More and more Canadians will have to plan for their own retirement and public policy makers have provided some and are no doubt contemplating further mechanisms to help. The Tax Free Savings Account (TFSA) is the latest but unlikely to be the last. Unfortunately, all of these tools make retirement planning more difficult and seem to place an unrealistic burden on consumers to make sound financial decisions. Many of us are poorly prepared because we don’t understand risk.
To reach retirement goals people must invest a share of current resources with an understanding that the pool of resources will grow (at a rate higher than inflation) but doing so involves assessing risk… the probability of making or losing money with different investment options.
Risk is all about probability. Consumers in general, do not understand probability very well. A recent global study by TNS shows that with some variation across countries, there is considerable lack of understanding of financial risk among consumers. Canadians are about average.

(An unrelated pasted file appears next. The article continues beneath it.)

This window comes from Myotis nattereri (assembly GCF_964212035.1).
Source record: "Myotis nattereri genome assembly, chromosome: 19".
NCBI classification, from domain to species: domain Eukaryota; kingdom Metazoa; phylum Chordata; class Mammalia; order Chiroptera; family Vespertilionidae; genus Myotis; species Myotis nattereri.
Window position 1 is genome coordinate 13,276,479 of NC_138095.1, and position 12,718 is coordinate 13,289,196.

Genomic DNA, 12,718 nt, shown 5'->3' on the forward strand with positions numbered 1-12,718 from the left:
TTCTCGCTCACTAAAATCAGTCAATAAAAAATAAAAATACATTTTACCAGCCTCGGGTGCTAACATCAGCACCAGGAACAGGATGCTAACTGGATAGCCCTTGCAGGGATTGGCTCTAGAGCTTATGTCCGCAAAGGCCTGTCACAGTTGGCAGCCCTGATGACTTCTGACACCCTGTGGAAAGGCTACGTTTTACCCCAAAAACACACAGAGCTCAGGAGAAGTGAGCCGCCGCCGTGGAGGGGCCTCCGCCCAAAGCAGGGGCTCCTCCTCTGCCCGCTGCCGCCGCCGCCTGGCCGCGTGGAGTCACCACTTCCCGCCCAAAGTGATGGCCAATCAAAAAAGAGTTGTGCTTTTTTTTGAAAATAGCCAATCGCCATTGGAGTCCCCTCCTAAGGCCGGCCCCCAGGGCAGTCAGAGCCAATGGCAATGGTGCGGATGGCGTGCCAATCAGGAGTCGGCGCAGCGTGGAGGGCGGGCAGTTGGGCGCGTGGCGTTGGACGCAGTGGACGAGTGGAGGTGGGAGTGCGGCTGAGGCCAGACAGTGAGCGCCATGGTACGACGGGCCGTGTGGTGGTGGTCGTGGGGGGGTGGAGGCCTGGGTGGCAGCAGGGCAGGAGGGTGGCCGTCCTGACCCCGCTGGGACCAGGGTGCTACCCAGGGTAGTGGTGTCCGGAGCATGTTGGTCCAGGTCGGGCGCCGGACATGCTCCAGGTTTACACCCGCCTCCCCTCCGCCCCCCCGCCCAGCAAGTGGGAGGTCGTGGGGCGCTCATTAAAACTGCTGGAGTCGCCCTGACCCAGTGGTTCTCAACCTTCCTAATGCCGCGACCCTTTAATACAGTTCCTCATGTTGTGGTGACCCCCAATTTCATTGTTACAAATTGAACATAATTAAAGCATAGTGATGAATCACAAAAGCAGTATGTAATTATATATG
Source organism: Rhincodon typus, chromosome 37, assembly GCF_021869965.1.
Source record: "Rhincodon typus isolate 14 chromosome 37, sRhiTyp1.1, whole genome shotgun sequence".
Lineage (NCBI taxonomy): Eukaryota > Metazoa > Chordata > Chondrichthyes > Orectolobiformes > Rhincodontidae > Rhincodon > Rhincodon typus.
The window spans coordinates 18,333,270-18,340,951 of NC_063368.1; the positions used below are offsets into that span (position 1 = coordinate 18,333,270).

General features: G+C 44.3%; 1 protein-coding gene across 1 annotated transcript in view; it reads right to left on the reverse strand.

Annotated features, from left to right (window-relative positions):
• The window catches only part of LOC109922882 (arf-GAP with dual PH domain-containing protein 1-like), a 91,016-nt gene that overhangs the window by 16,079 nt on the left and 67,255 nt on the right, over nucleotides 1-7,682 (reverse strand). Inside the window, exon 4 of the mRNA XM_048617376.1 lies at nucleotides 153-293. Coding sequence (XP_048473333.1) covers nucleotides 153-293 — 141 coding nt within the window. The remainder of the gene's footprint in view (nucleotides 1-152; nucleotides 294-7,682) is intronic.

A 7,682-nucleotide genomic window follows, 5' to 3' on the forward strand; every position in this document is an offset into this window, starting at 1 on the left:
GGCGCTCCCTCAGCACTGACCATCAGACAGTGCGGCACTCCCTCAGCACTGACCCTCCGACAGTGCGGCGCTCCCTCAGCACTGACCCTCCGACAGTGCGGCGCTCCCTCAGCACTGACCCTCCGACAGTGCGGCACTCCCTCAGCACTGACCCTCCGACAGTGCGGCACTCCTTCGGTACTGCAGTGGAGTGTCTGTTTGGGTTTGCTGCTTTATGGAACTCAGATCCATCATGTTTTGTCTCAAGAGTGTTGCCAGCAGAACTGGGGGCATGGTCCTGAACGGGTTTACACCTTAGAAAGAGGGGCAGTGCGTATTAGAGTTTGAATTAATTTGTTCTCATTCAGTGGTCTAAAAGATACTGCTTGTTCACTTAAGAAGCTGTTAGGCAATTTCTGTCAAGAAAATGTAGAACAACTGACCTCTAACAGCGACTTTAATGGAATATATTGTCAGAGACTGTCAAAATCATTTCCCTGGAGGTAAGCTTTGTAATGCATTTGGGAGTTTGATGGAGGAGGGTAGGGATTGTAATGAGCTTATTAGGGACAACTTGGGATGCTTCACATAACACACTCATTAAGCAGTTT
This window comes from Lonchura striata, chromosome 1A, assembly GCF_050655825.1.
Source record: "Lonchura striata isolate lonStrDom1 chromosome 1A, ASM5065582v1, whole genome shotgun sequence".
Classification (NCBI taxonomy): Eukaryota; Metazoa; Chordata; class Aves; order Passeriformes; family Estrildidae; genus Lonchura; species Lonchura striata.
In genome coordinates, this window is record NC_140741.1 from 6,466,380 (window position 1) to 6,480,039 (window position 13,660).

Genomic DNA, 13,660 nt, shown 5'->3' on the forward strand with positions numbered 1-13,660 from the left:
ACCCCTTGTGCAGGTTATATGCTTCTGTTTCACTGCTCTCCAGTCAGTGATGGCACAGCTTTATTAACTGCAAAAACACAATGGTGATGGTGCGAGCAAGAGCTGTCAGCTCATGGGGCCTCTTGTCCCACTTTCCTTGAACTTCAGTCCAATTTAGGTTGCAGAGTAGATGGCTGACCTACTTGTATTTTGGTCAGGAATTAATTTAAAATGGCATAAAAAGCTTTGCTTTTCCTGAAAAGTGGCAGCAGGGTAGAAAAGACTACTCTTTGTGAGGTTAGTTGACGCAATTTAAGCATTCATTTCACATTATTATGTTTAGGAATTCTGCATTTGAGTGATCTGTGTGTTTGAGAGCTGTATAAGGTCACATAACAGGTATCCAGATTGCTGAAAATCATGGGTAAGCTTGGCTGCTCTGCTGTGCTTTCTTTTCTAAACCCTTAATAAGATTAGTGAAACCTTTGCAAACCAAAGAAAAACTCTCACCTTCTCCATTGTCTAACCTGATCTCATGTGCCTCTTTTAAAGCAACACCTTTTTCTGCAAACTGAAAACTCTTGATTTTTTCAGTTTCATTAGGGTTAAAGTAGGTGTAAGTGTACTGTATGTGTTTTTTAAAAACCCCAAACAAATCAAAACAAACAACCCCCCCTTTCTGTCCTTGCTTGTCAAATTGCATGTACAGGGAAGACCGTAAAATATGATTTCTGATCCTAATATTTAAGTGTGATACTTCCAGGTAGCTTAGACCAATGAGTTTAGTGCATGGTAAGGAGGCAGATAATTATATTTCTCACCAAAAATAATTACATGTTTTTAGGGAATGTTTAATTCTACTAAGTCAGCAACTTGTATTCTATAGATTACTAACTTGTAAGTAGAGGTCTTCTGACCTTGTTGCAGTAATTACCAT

When asked three financial risk questions (one on lottery payouts; one on investment risks and returns; and one on single versus a basket of stocks, only 13% correctly answered all three. The best performance was in understanding that a single stock is more risky than a basket of stocks (57% got this right).
We are certainly putting into practice our questionable understanding of financial risk. Consider the introduction of TFSAs in Canada last year. After one year, 94% of TFSA investments are in savings accounts or term investments according to BMO Financial (see story). This is the ultimate in conservative, low risk behaviour that reflects a fundamental disconnect between the financial vehicle (the TFSA) and the risk people are taking.
The real value of a TFSA is the fact that the income earned on the investment is not taxable so investing in a product that generates little interest is of little value to Canadians. The TFSA is the place to take a risk because the payoff is so much higher.
While some conservative investment may be a reaction to the fiscal crisis, the evidence is clear. We are collectively not taking appropriate risks. With more and more Canadians relying on their own investments to sustain their retirement, the failure to understand risk threatens to undermine the positive benefits of empowering people to take control of their own futures. In addition, financial advise (and marketing of financial products) need to be tied to a better understanding of how consumers process and evaluate risk.